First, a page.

Britons of black and south Asian origin with dementia die younger and sooner after being diagnosed than white people, research has found.
South Asian people die 2.97 years younger and black people 2.66 years younger than their white counterparts, according to a study by academics from University College London and the London School of Hygiene and Tropical Medicine.
A team led by Dr Naaheed Mukadam, from UCL’s division of psychiatry, reached their conclusions after studying health records covering the 21 years between 1997 and 2018 of 662,882 people across the UK who were aged over 65.
It was the first study to investigate the incidence and prevalence of dementia, as well as age of diagnosis, survival and age of death, across white, black and south Asian ethnic groups using electronic records kept by GP surgery and hospital staff.
They found that:
Dementia rates have increased across all ethnic groups.
Black people are 22% more likely to get dementia than their white peers.
Dementia is 17% less common among those of south Asian background.
But they have voiced concern about also discovering that south Asian and black people are diagnosed younger, survive for less time and die younger than white people.
“The earlier age of dementia diagnosis in people of black and south Asian [origin] … may be related to the higher prevalence of some risk factors for dementia such as, in older south Asians, fewer years of education, and in both groups hypertension [high blood pressure], diabetes and obesity,” they write in their paper, published in the medical journal Alzheimer’s & Dementia.
“Black and south Asian people survived for less time after dementia diagnosis and they died at a younger age.
“Overall, our findings show black and south Asian patients are diagnosed with dementia at a younger age and die at a younger age with dementia than white patients, losing more years of life,” added Mukadam and her five co-authors.
They also found that 11.8% of over-65s have dementia. That is the highest figure for the prevalence of dementia in Britain that any study has yet arrived at. For example, the NHS website says that one in 14 people – about 7% – have the brain-wasting condition, which is thought to be closely linked to unhealthy lifestyles. The researchers say the difference is due to rising life expectancy since the previous estimates were drawn up.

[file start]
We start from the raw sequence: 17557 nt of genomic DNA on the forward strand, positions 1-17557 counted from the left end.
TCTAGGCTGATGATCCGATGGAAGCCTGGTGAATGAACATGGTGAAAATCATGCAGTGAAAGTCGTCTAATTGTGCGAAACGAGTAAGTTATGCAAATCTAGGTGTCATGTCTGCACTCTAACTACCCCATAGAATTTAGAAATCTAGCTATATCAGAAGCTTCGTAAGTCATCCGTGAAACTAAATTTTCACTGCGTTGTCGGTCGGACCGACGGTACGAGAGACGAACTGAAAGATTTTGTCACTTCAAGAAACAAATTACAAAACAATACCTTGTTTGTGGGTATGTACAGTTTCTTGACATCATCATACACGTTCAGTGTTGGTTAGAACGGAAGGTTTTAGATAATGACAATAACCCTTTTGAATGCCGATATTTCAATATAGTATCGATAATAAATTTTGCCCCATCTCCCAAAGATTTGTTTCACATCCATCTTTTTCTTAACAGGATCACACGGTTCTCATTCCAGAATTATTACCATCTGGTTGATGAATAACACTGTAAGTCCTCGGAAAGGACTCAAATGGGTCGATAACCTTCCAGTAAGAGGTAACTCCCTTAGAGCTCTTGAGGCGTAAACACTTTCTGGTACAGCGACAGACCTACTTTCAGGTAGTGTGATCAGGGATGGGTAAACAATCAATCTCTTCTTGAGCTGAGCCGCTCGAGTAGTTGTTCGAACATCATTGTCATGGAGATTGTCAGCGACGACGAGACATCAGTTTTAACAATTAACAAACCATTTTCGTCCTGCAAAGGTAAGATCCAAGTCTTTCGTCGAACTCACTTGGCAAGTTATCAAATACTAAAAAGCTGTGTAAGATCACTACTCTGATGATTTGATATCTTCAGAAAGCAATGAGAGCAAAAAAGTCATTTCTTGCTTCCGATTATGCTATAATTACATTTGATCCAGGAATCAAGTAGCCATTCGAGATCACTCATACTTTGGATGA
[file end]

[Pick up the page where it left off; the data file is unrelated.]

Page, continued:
The stark disparities between ethnic groups are “concerning”, said Mukadam. Asked to explain why black and south Asian people die sooner than white people, she replied: “We do not know if earlier death after dementia diagnosis is because dementia is picked up at a later stage in minority ethnic groups and therefore people decline faster, if underlying risk factors in these groups contribute to worse overall health or if there is a difference in post-diagnostic support that results in these differences.”
Dr Habib Naqvi, the director of the NHS Race and Health Observatory, said the findings showed that minority-ethnic patients needed more help after they had been diagnosed.
“Dementia is a ‘silent killer’ affecting Asian, black and other ethnic minority groups disproportionality, and tragically, at a younger age. These findings are critical and should be a call to action for the NHS and wider social care profession.
“Evidence shows ethnic minority patients and carers are already more likely to be isolated from mainstream healthcare services. Prolonged delays in seeking support, combined with health and care services that often do not meet diverse needs, can leave vulnerable dementia patients and their families in ‘crisis’,” he said.
Health and social care services “need to be more culturally appropriate and sensitive to help close gaps in health access, experience and outcomes”, he added.
Mukadam said that “targeted interventions” to raise awareness about the greater prevalence of certain risk factors in some ethnic minorities, and how they can affect brain health, such as diabetes among south Asians, could help prevent dementia developing.